After more than a year of tossing around fitfully, it's time to get
some sleep. Worries over our health and finances, grieving those we've
lost and loneliness continue to keep us awake. Sleep routines that worked
in the past no longer lull us into slumber. It's time to try something
new and get a better night's sleep.
We're not alone during these sleepless nights. According to a
survey from the American Academy of Sleep Medicine, approximately 40 percent of the population experienced stress-sleep problems
during the pandemic. Disruption of daily routines and circadian rhythms
caused every day to seem like being lost in Bill Murray's "Groundhog
Day" but without the laugh track.
The Better Sleep Council declares May as Better Sleep month. It is also
observed as National Mental Health Month, and, as we know, lack of sleep
impacts our mental well -being. So, this seems an ideal time for getting
into a better sleep routine.
Numerous organizations, including the two mentioned above, offer helpful
resources for improving sleep routines. However, discuss with a healthcare
provider any problems with sleeplessness or insomnia as it could be symptomatic
of other medical conditions.
Here are a few tips for getting better sleep:
Spend less time in bed.
While it seems counterintuitive, we should avoid going to bed until sleepy.
Tossing, turning and worrying about not going to sleep doesn't help
us doze off.
When having trouble falling asleep, get up and go to another room. Turn
on low lights, play soothing music and read a book—not a digital
device—until sleepiness takes over.
Avoid taking a laptop to bed. Just a few more minutes of work only increases anxiety.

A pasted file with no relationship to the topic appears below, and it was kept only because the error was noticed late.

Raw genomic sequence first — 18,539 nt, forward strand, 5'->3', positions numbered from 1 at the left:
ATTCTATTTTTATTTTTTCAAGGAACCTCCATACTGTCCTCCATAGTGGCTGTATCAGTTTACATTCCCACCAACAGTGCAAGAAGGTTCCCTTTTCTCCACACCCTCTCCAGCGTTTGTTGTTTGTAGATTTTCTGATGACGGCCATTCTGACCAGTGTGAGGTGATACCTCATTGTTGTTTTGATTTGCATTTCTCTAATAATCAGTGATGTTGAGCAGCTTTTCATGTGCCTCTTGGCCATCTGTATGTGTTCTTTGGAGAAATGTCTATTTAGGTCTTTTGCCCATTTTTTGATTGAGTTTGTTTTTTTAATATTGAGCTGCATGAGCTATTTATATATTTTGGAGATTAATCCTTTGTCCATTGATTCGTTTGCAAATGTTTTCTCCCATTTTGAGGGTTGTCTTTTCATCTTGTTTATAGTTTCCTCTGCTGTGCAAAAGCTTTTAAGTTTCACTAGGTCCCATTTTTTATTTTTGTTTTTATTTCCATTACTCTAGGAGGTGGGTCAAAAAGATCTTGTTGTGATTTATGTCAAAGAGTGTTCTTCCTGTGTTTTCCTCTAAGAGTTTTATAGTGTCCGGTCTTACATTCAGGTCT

Wake up at the same time every day.
For a better sleep routine, follow the same wake-sleep cycle even on weekends.
This helps regulate our circadian rhythm. Contrary to what we tell ourselves,
limited weeknight sleep followed by weekend sleeping binges does not benefit
Like children, we need set bedtimes. Figure out the best time for going
to bed and awaking to fit our schedules. Start with no less than six hours—increasing
gradually—and set alarms accordingly. Many smartphones and home
AI devices have health apps and data that alert us to "wind down"
time. Power down everything and start getting ready for bed when the timer goes off.
Follow other healthy daily habits.
Healthy sleep, food and exercise habits all contribute to overall wellness.
Eat three or even four balanced meals at set times and stick with a set
exercise schedule to help maintain the circadian rhythm for better sleep.
Concentrate on something besides sleep.
Most of us have had restless nights of waking up every hour on the hour
before catching a flight or attending an early morning meeting. To prevent
anxiety about sleeping, we need to alter our thoughts.
There are numerous guided meditation apps with soothing voices to help
us drift off listening to someone else's soothing voice rather than
the ones in our heads. Sound machines with white noise or peaceful ocean
sounds can also have hypnotic effects.
Practice good sleep hygiene.
Along with aiming for seven to nine hours of nightly sleep and keeping
consistent bedtime, keep the bedroom for sleeping—or romantic pleasures—only.
Set offices or exercise equipment anywhere else in the house. Make the
bedroom a restful sanctuary.
Keep the room cool, quiet and dark at night. Avoid caffeine and alcohol
before bed. If exercising at night, allow time for endorphins to settle
down. However, some restful yoga poses such as child's, corpse and
leg-up-the-wall poses, can help with better sleep. A warm bath and aroma
of lavender essential oil also relax the body and mind.
Avoid doom scrolling.
Unfortunately we may have developed a new self-destructive behavior in
2020-doom scrolling. Constantly scrolling doom-and-gloom news sites, whether
on mobile or with a television remote in hand, only adds to our stress.
Turn off all screens 30 to 60 minutes before going to bed to give your
body and mind time to rest and prepare for a better night's sleep.
If you have concerns about the quality of your sleep, contact our Sleep
Disorder Experts at Thibodaux Regional Sleep Disorders Center by calling
985.493.4795 or visit www.thibodaux.com/centers-services/sleep-disorders-center.